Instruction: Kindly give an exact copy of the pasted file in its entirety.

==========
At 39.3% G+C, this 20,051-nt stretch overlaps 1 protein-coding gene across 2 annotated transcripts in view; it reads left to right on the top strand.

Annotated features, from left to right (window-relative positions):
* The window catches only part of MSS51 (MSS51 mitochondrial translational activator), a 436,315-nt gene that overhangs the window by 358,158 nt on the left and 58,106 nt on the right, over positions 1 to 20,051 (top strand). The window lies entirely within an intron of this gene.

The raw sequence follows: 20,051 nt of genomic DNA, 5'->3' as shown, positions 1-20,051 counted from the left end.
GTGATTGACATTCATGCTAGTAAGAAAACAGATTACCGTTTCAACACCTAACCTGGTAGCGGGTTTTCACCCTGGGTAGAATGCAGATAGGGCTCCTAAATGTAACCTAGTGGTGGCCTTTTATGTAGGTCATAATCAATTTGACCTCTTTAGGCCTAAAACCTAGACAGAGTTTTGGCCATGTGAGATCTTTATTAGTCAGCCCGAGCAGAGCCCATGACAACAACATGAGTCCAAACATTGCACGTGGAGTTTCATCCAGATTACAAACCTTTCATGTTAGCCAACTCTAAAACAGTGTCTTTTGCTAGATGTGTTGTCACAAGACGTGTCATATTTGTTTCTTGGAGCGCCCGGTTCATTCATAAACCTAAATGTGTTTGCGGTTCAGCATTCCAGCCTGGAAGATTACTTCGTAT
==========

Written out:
At 39.3% G+C, this 20,051-nt stretch overlaps 1 protein-coding gene across 2 annotated transcripts in view; it reads left to right on the top strand.

Annotated features, from left to right (window-relative positions):
* The window catches only part of MSS51 (MSS51 mitochondrial translational activator), a 436,315-nt gene that overhangs the window by 358,158 nt on the left and 58,106 nt on the right, over positions 1 to 20,051 (top strand). The window lies entirely within an intron of this gene.

The raw sequence follows: 20,051 nt of genomic DNA, 5'->3' as shown, positions 1-20,051 counted from the left end.
GTGATTGACATTCATGCTAGTAAGAAAACAGATTACCGTTTCAACACCTAACCTGGTAGCGGGTTTTCACCCTGGGTAGAATGCAGATAGGGCTCCTAAATGTAACCTAGTGGTGGCCTTTTATGTAGGTCATAATCAATTTGACCTCTTTAGGCCTAAAACCTAGACAGAGTTTTGGCCATGTGAGATCTTTATTAGTCAGCCCGAGCAGAGCCCATGACAACAACATGAGTCCAAACATTGCACGTGGAGTTTCATCCAGATTACAAACCTTTCATGTTAGCCAACTCTAAAACAGTGTCTTTTGCTAGATGTGTTGTCACAAGACGTGTCATATTTGTTTCTTGGAGCGCCCGGTTCATTCATAAACCTAAATGTGTTTGCGGTTCAGCATTCCAGCCTGGAAGATTACTTCGTAT